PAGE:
The CNN model shows large improvement in four languages: three agglutinative languages (Basque, Hungarian, Korean), and one highly inflected fusional language (Polish). They all have high OOV rate, thus difficult for the baseline parser that does not model morphological information. Also, morphemes in agglutinative languages tend to have unique, unambiguous meanings, thus easier for the convolutional kernels to capture.

In the second group, we observe that the additional word-lookup model does not significantly improve the CNN moodel (from 82.75% in CNN to 82.90% in CNN+WORD on average) while the LSTM model is improved by a much larger margin (from 81.48% in LSTM to 82.56% in LSTM+WORD on average). This suggests that the CNN model has already learned the most important information from the the word forms, while the LSTM model has not. Also, the combined CNN+WORD model is still better than the LSTM+WORD model, despite the large improvement in the latter.

In the third group where pre-trained word embeddings are used, combining CNN with W2V brings an extra 0.75% LAS over the CNN model. Combining LSTM with W2V shows similar trend but with much larger improvement, yet again, CNN+W2V outperforms LSTM+W2V both on average and individually in 8 out of 9 languages.

Model Case Ara Baq Fre Ger Heb Hun Kor Pol Swe Avg


CNN IV 0.12 2.72 -0.44 0.13 -0.35 1.48 1.30 0.98 1.39 0.81
OOV 0.03 5.78 0.33 0.10 -1.04 5.04 2.17 2.34 0.95 1.74
LSTM IV -0.58 1.98 -0.55 -0.08 -1.23 1.62 1.12 -0.49 0.21 0.22
OOV -0.32 5.09 0.12 -0.21 -1.99 4.74 1.51 0.10 0.38 1.05
Table 2: LAS improvements by CNN and LSTM in the IV and OOV cases on the development sets.
Mod Ara Baq Fre Ger Heb Hun Kor Pol Swe Avg


bc -1.23 -1.94 -1.35 -1.57 -0.79 -3.23 -1.22 -2.53 -1.54 -1.71
ac -3.47 -3.96 -2.39 -2.54 -1.24 -4.52 -3.21 -4.47 -4.19 -3.33
ab -1.52 -15.31 -0.72 -1.23 -0.26 -13.97 -10.22 -3.52 -2.61 -5.48


a -3.73 -19.29 -3.30 -3.49 -1.21 -17.89 -12.95 -6.22 -6.01 -8.23
b -3.02 -18.06 -2.60 -3.54 -1.42 -18.43 -11.69 -6.22 -3.85 -7.65
c -5.11 -7.90 -4.05 -4.86 -2.50 -9.75 -4.56 -6.71 -6.74 -5.80
Table 3: Degradation of LAS of the CNN model on the masked development sets.

3.3 External Comparisons

We also report the results of the two models from Ballesteros et al. (2015): B15-WORD with randomly initialized word embeddings and B15-LSTM as their proposed model. Finally, we report the best published results (BestPub) on this data set (Björkelund et al., 2013, 2014).

On average, the B15-LSTM model improves their own baseline by 1.1%, similar to the 0.9% improvement of our LSTM model, which is much smaller than the 2.17% improvement of the CNN model. Furthermore, the CNN model is improved from a strong baseline: our WORD model performs already 2.22% higher than the B15-WORD model.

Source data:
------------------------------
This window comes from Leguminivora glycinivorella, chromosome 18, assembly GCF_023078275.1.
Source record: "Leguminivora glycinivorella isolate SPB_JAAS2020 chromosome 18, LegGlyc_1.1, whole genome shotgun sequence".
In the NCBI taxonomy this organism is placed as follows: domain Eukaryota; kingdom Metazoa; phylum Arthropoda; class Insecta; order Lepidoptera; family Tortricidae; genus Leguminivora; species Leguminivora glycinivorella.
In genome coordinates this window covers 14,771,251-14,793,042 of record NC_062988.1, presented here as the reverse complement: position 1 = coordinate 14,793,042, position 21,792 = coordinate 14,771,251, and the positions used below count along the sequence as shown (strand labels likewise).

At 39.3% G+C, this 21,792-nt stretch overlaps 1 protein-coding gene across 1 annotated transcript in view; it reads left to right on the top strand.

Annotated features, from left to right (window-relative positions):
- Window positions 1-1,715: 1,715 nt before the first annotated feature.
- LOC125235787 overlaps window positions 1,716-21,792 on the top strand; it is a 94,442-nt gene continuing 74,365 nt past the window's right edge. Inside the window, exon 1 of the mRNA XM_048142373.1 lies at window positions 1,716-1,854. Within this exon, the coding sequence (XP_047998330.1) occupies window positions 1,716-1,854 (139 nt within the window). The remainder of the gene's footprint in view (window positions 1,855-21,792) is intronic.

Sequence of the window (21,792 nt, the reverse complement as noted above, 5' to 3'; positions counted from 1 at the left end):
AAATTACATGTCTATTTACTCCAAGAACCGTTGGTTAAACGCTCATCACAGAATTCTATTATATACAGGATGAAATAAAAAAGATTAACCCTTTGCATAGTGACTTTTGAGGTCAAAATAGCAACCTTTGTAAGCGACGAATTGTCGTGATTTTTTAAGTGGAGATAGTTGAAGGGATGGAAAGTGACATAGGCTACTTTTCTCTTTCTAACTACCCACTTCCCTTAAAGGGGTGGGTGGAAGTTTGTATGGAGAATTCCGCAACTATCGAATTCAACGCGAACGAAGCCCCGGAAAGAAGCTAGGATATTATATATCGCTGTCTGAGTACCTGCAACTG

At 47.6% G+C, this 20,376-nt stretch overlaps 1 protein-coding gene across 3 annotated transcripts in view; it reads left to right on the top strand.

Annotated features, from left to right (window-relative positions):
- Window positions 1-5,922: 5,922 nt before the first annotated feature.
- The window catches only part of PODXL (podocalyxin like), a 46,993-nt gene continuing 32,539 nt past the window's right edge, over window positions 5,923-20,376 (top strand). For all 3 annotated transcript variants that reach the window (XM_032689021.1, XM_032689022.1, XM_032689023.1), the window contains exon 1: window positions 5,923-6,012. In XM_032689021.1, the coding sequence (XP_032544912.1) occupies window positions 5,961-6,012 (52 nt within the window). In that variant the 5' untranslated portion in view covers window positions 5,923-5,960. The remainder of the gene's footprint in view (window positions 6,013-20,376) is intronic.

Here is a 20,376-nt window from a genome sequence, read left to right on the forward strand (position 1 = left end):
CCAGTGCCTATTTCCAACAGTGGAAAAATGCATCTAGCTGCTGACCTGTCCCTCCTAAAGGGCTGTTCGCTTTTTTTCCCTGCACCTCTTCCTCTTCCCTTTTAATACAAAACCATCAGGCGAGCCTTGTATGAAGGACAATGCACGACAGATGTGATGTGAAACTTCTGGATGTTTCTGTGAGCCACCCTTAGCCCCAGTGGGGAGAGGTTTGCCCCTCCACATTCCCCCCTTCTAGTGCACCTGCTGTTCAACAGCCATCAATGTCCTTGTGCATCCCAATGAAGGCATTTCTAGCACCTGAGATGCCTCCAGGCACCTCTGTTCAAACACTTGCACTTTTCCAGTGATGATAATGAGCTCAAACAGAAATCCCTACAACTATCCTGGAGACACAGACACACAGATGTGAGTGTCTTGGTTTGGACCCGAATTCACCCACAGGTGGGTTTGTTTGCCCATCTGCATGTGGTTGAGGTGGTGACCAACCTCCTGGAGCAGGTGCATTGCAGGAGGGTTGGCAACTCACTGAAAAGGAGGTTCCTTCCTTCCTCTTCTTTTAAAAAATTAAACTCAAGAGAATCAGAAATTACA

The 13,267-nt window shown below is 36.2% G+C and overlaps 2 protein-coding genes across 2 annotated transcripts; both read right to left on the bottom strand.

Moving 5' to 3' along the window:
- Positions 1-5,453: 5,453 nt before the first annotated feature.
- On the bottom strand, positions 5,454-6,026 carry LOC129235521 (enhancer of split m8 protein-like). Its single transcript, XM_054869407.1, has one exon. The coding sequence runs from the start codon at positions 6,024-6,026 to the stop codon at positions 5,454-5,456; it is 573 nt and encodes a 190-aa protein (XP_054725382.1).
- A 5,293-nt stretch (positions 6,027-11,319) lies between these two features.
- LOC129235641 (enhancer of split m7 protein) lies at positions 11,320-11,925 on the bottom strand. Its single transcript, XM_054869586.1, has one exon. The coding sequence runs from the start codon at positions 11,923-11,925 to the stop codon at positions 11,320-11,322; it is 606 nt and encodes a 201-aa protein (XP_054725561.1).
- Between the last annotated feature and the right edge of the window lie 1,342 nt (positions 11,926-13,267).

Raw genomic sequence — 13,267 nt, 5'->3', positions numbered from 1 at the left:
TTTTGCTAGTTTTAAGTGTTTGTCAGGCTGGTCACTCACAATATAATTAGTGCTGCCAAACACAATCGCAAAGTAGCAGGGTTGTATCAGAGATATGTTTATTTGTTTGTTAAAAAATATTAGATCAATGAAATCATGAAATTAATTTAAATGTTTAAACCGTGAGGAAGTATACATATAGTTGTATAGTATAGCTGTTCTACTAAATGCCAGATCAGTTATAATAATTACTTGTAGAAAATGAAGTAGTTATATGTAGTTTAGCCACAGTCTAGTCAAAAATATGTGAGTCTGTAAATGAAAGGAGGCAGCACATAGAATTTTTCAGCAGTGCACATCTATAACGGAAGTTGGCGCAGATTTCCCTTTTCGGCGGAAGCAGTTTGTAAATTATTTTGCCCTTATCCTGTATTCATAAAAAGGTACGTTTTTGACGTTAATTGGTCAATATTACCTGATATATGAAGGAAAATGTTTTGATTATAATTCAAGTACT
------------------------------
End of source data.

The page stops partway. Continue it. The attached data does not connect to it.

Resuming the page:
Comparing the individual performances on each language, we observe that the CNN model almost always outperforms the WORD model except for Hebrew. However, both LSTM and B15-LSTM perform higher than baseline only on the three agglutinative languages (Basque, Hungarian, and Korean), and lower than baseline on the other six.

Ballesteros et al. (2015) do not compare the effect of adding a word-lookup model to the LSTM model as in our second group of internal comparisons. However, Plank et al. (2016) show that combining the same LSTM character composition model with word-lookup model improves the performance of POS tagging by a very large margin. This partially confirms our hypothesis that the LSTM model does not learn sufficient information from the word forms.

Considering both internal and external comparisons in both average and individual performances, we argue that CNN is more suitable than LSTM as character composition model for parsing.

While comparing to the best published results (Björkelund et al., 2013, 2014), we have to note that their approach uses explicit morphological features, ensemble, ranking, etc., which all can boost parsing performance. We only use a greedy parser with much fewer features, but bridge the 6 points gap between the previous best greedy parser and the best published result by more than one half.

3.4 Discussion on CNN and LSTM

We conjecture that the main reason for the better performance of CNN over LSTM is its flexibility in processing sub-word information. The CNN model uses different kernels to capture n-grams of different lengths. In our setting, a kernel with a minimum length of 3 can capture short morphemes; and with a maximum length of 9, it can practically capture a normal word. With the flexibility of capturing patterns from morphemes up to words, the CNN model almost always outperforms the word-lookup model.

In theory, LSTM has the ability to model much longer sequences, however, it is composed step by step with recurrence. For such deep network architectures, more data would be required to learn the same sequence, in comparison to CNN which can directly use a large kernel to match the pattern. For dependency parsing, training data is usually scarce, this could be the reason that the LSTM has not utilized its full potential.